The earliest cars and to this day, light aircraft, utilize the magneto ignition. This is a self-contained, engine driven ignition that works very simply: So long as the engine runs, the ignition works. So long as the ignition works, the engine runs. To turn such a system off, a grounding wire is used. If the grounding wire opens up or the switch fails, the engine continues to run. One must turn off the fuel to kill the engine if the single wire system fails. Then, came the Kettering ignition. We are familiar with that system as the "battery, breaker points, and coil" ignition. Here we are talking about a one-wire system, but if any part of this circuit opens, it stops sparking and the engine stops. Later came the transistorized ignition, the simplest of them just substituted a transistor switch circuit for the ignition points, thus eliminating the points or limiting the current through the points, greatly extending the intervals for routine maintenance. In general, these are multi-wire systems, and the failure of any will disable the ignition. Finally, we have evolved to the integrated fuel-injected system which combines ignition, fuel injection, and alternator control in one unit. This black box arrangement typically has 100 or more wires to potentially go wrong. While some logic is built in to enable the system to function in a "limp-home" mode if certain failures occur, there are any number of parts failures which will instantly disable this type of system. Field repair is all but impossible. One solution is to go all mechanical diesel. If gas engine technology is to be pursued, then a dual ignition system is needed, somewhat similar to that used in light aircraft. With such an automotive system, there would be two spark plugs per cylinder and two camshaft driven magnetos, appearing something akin to distributors. Each magneto generates its own low and high tension electrical power for its ignition function. Rather than use a breaker point design as is typical in aircraft, a transistorized design, in particular, a circuit known as a "capacitive discharge" circuit is used to provide the low tension pulses to each integral coil. Such an ignition system is a marvel of simplicity and with two of them, total redundancy, forever eliminating ignition failure. The engine would be able to run on one magneto if the other quits. A logic circuit upon startup would disable one ignition at a time to test for both functioning properly. If a failure is detected, a warning light on the dash would signal ignition failure and remind the driver to get service.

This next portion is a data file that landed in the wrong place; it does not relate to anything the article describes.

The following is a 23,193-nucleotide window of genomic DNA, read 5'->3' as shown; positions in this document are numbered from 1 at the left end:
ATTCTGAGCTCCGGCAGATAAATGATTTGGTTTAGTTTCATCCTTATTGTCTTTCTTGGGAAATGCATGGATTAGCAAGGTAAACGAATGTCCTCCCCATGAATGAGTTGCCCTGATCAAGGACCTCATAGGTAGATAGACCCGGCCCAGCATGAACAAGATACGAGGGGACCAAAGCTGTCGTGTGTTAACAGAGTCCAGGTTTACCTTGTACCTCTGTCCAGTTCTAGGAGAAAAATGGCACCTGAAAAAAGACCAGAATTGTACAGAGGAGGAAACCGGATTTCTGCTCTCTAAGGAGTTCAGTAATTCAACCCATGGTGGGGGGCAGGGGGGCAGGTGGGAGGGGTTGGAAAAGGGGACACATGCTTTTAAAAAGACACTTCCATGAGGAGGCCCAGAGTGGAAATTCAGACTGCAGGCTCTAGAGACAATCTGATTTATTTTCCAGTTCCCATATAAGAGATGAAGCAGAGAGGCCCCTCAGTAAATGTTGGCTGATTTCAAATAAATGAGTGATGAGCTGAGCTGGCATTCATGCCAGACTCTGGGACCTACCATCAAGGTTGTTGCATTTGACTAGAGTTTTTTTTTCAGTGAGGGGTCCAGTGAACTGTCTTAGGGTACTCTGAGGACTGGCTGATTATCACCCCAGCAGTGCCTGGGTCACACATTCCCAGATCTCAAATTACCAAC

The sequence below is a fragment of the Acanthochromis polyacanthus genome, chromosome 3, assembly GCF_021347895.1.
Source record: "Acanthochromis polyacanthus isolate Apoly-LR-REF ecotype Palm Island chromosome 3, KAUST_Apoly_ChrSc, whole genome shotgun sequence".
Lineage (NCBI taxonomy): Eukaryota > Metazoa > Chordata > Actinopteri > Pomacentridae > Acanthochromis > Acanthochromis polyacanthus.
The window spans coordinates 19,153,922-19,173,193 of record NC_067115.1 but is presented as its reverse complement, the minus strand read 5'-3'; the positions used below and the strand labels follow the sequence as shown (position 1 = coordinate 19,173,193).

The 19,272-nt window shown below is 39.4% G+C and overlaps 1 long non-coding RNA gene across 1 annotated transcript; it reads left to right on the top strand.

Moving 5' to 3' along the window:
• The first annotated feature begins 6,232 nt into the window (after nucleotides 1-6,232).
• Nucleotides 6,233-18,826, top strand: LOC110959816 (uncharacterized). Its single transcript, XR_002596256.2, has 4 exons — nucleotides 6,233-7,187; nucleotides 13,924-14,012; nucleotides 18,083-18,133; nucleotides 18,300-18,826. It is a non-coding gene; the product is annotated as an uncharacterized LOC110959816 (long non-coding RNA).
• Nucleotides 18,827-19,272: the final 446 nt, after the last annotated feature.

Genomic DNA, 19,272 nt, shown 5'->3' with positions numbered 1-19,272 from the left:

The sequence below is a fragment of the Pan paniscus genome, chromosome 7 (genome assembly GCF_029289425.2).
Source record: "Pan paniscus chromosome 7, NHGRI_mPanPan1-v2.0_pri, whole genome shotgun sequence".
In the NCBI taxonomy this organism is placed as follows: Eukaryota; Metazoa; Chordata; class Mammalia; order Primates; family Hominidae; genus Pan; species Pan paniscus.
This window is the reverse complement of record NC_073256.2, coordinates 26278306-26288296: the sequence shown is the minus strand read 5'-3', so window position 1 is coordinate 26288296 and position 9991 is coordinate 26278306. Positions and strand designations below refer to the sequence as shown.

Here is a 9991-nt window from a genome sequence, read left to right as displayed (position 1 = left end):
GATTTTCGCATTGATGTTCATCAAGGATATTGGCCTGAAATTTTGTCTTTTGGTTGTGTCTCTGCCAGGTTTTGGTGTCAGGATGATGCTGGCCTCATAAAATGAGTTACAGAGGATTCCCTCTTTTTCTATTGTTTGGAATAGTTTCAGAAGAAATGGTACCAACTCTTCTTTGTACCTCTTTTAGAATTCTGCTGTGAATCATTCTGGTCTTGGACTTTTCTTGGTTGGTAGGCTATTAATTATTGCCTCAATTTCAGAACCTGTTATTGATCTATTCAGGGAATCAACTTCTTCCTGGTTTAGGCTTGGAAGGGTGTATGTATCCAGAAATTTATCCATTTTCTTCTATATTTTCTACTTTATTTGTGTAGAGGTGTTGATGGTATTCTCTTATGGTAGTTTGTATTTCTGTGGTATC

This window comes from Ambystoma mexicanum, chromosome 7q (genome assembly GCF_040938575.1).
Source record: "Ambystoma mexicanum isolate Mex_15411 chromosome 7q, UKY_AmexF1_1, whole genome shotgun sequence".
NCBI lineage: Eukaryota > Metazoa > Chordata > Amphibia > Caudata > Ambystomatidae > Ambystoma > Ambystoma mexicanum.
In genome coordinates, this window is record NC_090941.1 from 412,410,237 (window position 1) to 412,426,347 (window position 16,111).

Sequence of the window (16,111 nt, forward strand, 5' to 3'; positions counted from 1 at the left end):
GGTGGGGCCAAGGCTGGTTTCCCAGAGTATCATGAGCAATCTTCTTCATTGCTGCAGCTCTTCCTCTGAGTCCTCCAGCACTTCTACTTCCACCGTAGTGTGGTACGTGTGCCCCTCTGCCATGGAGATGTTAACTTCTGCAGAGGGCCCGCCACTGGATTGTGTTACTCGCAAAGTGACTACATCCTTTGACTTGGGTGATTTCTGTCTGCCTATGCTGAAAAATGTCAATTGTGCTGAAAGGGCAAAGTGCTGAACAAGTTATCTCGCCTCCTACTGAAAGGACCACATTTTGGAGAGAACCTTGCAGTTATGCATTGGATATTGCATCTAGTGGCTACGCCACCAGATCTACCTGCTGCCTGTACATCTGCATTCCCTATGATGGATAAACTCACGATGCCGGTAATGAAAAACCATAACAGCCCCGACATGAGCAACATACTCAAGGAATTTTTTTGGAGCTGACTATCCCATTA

There is no need for a ruptured radiator or heater hose. The Aeroquip® hose is a braided metal-over-chemical- resistant-reinforced-rubber with swaged screw-on fittings. At the very worse, these hoses can, with long use, develop pin-hole leaks; they cannot rupture. Present day bulk hose or molded hose clamped in place is totally inadequate, prone to leakage and sudden rupture. It is amazing that clamped hoses are used everywhere under the hood, including for high pressure fuel lines and transmission fluid coolant lines.